Two aspects that are important for understanding the network are its topological structure and the distribution algorithm guiding messages propagation through the network.

Network topology

Horton et al. [5] describe the Usenet network topology as resembling a directed graph, where each node in the graph represents a news server and edges are transmission paths between two news servers. These edges or links between news servers are bidirectional with messages from news groups able to be exchanged backwards and forwards between news groups. The Usenet News network is also made up of sub-networks or hierarchies such as comp, sci, aus, and alt. The topological structure of these sub-networks function as connected graphs, where each node is connected to every other node in the sub-network, theoretically making the entire network connected.

Message structure

Messages posted to news servers on the Usenet News network by users are required to contain certain header information, the message format requires the following header fields to be included for a message to be acceptable: From, Date, Newsgroups, Subject, Message-ID, and Path [5].

  • The from field of a messages contains an e-mail address for the person who posted the associated message.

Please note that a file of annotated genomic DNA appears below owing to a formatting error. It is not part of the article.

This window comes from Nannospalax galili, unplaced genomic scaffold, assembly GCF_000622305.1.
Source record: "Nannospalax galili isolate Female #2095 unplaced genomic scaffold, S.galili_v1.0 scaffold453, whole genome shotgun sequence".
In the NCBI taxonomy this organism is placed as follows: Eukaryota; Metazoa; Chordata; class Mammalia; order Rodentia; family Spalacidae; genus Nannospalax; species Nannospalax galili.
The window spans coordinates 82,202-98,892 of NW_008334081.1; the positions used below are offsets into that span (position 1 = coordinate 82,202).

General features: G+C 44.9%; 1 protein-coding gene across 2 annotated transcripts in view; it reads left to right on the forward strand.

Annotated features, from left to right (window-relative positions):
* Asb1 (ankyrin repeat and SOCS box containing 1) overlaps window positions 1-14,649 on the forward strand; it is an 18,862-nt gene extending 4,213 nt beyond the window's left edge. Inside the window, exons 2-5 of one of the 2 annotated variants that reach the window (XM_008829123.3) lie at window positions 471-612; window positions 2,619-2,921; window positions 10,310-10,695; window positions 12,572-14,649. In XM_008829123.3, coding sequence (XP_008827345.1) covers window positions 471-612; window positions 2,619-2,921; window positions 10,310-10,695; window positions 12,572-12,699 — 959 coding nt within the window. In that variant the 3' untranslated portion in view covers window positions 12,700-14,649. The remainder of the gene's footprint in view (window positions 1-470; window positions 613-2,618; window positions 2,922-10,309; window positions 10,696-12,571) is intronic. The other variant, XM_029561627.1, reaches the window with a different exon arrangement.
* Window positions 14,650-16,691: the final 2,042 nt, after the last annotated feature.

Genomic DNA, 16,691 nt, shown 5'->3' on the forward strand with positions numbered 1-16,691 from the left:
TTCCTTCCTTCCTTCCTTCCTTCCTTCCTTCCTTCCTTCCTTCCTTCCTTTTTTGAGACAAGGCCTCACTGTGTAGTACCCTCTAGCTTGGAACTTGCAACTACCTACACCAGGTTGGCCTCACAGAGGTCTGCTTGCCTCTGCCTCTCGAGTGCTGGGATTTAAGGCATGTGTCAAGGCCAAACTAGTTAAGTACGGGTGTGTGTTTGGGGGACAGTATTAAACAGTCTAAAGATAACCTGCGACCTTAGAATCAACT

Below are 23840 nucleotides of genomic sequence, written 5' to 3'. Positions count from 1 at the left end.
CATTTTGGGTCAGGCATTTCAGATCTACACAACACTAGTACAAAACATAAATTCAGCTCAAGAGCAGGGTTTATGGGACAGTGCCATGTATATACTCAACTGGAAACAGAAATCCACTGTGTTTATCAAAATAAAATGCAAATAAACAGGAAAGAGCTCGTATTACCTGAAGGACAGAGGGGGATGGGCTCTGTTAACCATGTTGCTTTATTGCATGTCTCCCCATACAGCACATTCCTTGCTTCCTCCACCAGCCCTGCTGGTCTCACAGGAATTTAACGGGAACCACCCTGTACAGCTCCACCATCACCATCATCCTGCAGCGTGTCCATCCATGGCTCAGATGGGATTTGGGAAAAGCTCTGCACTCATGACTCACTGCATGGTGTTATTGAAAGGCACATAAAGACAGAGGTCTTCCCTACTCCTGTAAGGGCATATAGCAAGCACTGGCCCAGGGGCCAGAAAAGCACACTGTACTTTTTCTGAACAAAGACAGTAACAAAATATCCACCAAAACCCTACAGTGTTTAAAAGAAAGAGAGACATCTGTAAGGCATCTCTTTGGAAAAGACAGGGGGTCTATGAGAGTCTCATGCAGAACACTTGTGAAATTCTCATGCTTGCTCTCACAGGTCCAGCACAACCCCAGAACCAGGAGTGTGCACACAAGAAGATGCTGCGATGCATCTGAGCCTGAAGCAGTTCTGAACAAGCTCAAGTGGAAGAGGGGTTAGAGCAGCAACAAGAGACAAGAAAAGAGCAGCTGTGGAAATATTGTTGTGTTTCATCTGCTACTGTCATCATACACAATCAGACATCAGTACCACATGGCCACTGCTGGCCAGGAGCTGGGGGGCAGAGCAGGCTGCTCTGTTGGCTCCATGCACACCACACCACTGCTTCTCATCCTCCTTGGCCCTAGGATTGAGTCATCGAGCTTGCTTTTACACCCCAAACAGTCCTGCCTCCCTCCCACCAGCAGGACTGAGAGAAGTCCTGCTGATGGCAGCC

• The date field contains a record of the date a message was originally posted to the Usenet News network.
  • The newsgroups field contains a list of news groups a message was originally posted too.
  • The subject field should contain a string describing “what the message is about” (Horton, et al. 1984).
  • The message-id field contains a unique string for identifying a message, usually containing the hosts name and a string of numbers.
  • A messages path field contains a list of news servers it has visited while propagating the network, starting with the news server it was originally posted on.

Other message header fields are also included in messages; Request for Comments (RFCs) 1036 and 5536 contain a full list with descriptions of the various fields and the information they should contain. In 2009 RFC 1036 was superseded by RFC 5536 which is an updated standard to reflect current practice.

Distribution algorithm